Tequila to be sipped, not slammed

by Nicholas Coldicott

I won ¥1 million last week, betting on the botanical classification of the blue agave — the key ingredient of tequila. Early on Thursday morning in a Roppongi bar, an overconfident drinker called the plant a cactus; my money said lily.

The foot-high spiky succulent sure looks like a cactus, and several tequila brands exploit the misconception by printing cactuses on their labels. But it’s from the liliopsida class, making it a cousin of the lily.

The cactus juice fallacy is one of myriad misconceptions that dog Mexico’s most famous export. Other classics include:

* The worm. You wouldn’t put a maggot in a malt whiskey, would you? Around the 1940s, the bug was added to bottles of mezcal — a less feted cousin of tequila — to market the drink to the gullible gringo market to the north.

* It’s incredibly strong. Most tequilas are 40 percent alcohol, like many fellow spirits.

* The older the better. Reposado (rested), añejo (aged) and the new classification of extra añejo tequilas are darker and richer from soaking in wooden barrels. They also give bigger hangovers. Some aficionados pick the young blancos (white tequila) for the cleanest agave flavor and a clearer head the next day.

* Gold means old. A gold tint doesn’t necessarily mean the tequila has aged; it might be a white with caramel coloring.

* It’ll make you sick. This one’s true, if you shotgun it straight into your bloodstream. But there’s a new breed of tequila drinkers who sip and savor the spirit. According to William Achury, brand manager for premium tequila Patron, “Cocktail bars in Ginza are serving Patron in Reidel snifters, and people don’t shoot it because it’s simply too expensive.”

Like champagne and cognac, tequila is defined by its area of origin. Production is limited to a small area of mid-Mexico, where the climate and soil are deemed most congenial to the blue agave. But while champagne became the drink of weddings and winners’ podiums, and cognac became the aristocrat’s digestif, tequila headed for rowdy bars and frat parties.

A combination of factors turned the drink’s fortunes around. The collapse of the peso in the 1990s put pricey import spirits beyond the pockets of many Mexicans, sending them back to their native grog. Booming emigration then carried the alcohol north.

By 1999 tequila’s popularity had taken off, but the industry couldn’t keep up. The agave plant takes up to 10 years to mature, leaving suppliers behind when demand skyrocketed. A killer fungus added to their woes, wiping out an estimated 25 percent of agave crops. Suddenly the succulent was a hot commodity. There were reports of agave poaching, and even murders.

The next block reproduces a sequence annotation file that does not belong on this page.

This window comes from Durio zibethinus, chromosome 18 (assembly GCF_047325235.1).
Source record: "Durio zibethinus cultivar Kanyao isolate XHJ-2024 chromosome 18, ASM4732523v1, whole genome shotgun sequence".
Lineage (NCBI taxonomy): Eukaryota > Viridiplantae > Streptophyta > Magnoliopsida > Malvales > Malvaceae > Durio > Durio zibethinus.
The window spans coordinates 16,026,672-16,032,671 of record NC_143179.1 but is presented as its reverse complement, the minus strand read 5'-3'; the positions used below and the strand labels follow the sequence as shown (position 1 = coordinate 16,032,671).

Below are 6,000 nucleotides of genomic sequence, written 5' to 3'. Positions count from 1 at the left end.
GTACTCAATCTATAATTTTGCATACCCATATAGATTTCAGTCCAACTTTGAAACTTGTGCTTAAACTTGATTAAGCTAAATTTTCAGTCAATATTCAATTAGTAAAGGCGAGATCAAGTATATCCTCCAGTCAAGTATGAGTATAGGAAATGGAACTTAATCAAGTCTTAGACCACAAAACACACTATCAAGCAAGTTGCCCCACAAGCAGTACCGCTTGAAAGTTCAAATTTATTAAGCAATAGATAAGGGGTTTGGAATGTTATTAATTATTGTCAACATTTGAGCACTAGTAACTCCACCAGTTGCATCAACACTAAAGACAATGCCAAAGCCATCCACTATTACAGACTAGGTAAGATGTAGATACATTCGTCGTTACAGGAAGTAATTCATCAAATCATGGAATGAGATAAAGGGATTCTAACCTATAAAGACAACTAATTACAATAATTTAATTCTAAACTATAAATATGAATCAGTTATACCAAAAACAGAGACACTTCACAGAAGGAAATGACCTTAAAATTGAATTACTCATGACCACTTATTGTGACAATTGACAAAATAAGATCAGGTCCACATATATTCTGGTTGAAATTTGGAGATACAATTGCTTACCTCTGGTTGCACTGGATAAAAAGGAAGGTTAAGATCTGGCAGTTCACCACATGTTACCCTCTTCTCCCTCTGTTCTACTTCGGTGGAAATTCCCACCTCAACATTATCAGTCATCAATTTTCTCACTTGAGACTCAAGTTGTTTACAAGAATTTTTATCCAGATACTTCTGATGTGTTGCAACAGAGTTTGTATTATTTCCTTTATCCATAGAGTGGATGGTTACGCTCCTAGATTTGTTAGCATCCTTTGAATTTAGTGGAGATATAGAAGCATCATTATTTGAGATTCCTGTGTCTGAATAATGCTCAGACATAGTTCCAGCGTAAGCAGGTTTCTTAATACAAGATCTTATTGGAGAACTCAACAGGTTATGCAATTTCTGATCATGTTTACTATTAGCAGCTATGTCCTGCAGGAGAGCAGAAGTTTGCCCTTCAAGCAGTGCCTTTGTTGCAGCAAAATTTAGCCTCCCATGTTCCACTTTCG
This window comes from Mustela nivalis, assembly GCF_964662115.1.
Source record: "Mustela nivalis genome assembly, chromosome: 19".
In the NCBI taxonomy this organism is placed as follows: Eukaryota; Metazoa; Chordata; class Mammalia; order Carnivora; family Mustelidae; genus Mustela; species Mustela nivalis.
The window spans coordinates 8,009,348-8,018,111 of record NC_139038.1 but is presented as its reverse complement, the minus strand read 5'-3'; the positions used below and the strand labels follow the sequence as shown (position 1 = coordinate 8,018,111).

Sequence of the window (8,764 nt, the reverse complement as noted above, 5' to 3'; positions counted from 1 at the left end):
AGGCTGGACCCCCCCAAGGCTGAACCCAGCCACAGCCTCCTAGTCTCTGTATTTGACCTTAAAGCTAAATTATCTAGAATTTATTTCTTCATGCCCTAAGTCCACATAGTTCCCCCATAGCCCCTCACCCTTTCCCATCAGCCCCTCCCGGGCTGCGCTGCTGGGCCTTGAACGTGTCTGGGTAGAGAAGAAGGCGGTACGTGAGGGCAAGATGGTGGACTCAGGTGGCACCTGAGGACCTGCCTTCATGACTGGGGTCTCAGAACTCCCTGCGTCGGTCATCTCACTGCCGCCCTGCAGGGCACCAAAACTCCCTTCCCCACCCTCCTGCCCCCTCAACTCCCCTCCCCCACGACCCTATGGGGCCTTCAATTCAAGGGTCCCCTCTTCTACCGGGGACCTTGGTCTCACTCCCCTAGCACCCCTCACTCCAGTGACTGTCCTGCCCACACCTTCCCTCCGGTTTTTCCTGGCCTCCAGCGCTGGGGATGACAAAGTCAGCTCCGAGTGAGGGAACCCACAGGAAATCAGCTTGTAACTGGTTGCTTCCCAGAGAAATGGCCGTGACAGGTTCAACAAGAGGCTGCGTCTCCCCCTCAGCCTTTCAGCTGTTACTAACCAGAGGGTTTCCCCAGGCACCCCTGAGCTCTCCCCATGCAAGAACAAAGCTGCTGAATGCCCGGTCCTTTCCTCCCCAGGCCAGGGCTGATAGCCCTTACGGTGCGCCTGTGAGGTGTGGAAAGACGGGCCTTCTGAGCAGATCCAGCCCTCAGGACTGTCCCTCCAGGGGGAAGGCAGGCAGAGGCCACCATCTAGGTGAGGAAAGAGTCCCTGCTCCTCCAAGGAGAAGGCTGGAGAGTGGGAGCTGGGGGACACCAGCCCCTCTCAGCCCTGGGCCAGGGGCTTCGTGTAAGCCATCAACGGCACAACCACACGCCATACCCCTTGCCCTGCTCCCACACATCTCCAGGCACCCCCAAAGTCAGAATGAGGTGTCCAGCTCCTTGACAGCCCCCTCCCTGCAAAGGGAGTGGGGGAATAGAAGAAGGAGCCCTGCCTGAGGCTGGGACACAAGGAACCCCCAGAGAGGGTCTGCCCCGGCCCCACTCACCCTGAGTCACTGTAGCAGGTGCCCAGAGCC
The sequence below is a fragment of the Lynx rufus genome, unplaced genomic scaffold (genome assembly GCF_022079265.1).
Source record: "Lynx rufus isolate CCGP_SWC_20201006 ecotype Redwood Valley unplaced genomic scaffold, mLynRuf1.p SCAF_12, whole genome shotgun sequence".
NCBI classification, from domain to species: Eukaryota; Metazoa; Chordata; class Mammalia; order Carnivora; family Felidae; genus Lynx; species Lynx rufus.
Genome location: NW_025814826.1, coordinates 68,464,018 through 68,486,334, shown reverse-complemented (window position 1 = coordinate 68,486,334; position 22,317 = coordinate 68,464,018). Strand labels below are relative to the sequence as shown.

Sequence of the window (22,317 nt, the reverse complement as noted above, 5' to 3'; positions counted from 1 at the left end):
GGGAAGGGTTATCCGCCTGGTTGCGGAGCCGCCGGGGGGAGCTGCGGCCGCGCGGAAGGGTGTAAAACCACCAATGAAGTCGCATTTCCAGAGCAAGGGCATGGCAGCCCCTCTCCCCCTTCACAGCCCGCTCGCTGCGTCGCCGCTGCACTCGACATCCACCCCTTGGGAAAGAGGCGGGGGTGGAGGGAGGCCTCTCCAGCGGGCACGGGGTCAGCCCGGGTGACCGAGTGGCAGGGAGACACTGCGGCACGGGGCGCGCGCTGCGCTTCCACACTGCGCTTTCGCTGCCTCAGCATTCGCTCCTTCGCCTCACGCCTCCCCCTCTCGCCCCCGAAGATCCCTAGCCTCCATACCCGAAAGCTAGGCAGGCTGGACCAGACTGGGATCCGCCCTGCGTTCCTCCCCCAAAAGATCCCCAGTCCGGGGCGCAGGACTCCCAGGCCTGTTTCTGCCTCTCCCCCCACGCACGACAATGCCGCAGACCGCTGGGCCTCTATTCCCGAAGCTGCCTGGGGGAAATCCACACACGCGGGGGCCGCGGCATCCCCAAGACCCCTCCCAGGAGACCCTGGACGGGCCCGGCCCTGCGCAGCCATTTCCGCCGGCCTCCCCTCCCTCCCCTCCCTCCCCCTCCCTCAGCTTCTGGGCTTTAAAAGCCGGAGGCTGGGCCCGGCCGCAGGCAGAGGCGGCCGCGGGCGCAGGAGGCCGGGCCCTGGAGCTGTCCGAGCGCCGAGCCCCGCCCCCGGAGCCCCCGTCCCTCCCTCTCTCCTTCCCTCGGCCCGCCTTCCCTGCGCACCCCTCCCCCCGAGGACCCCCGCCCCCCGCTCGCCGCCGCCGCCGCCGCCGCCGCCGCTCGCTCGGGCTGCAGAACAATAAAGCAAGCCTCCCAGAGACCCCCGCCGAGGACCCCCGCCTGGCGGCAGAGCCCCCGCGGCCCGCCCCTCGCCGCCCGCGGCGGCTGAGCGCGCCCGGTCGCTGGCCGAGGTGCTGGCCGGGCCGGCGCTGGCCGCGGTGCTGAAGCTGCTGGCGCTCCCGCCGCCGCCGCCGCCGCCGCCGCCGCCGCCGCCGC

Some distillers went bankrupt; others cut their agave content to the legal minimum 51 percent. Still others took the opposite approach, turning out small quantities of artisanal tequilas in eye-catching bottles, developing the connoisseur’s market.

Hollywood lent a hand too. When John Paul DeJoria, one of the founders of the Paul Mitchell hair-product range, launched the Patron brand, he had influential friends such as Hollywood heavyweight Clint Eastwood and comedian and legendary pleasure-monger Cheech Marin to help spread the word. Then Tom Cruise ordered Patron in his 2001 movie “Vanilla Sky,” and Jay-Z, Kanye West, 50 Cent and Sean “Diddy” Combs all name-checked the spirit in song. Patron is now easily America’s most popular premium tequila, selling 900,000 cases in 2006, and predicting a rise to 1.6 million this year.

The glitterati’s favorite tequila launched in Japan in April this year, joining a small but impressive range of imports. Of an estimated 700-plus brands in production, only around 250 make it overseas, and just 22 of those reach Japanese shelves.

But import figures for 2006 were almost 20 percent up on the previous year, and all the action recently has been with the luxury end. Jose Cuervo’s ultra-premium Reserva de la Familia arrived two years ago, selling at around 10 times the price of its bestselling Especial “gold” brand. Last year 250 bottles of the artisanal Esperanto, a tequila targeted at collectors, hit stores and sold out within a week. And next month the world’s most expensive blanco — the Gran Patron Platinum — is set to debut, priced at around ¥40,000 per bottle. The crystal-clear liquid is distilled three times, once more than the traditional method, to remove all trace of the fiery bite associated with the whites.

Patron’s importer, Lead-Off Japan, also runs Agave ([03] 3497-0229), a replica cantina in Tokyo’s Roppongi district that offers around 400 varieties of the drink at prices of up to ¥9,400 per glass. The bar was established a decade ago in the hope of persuading Tokyo to sip rather than slam.

Manager Ferri Khadem says it’s working. “Ten percent of the people who visit Agave come for shots,” he says, “but other customers know how to drink it.”

Tequila is still the drink of choice for high-speed intoxication, but it’s also a high-quality sipper. The nation known for its luxury tastes is learning to love the lily.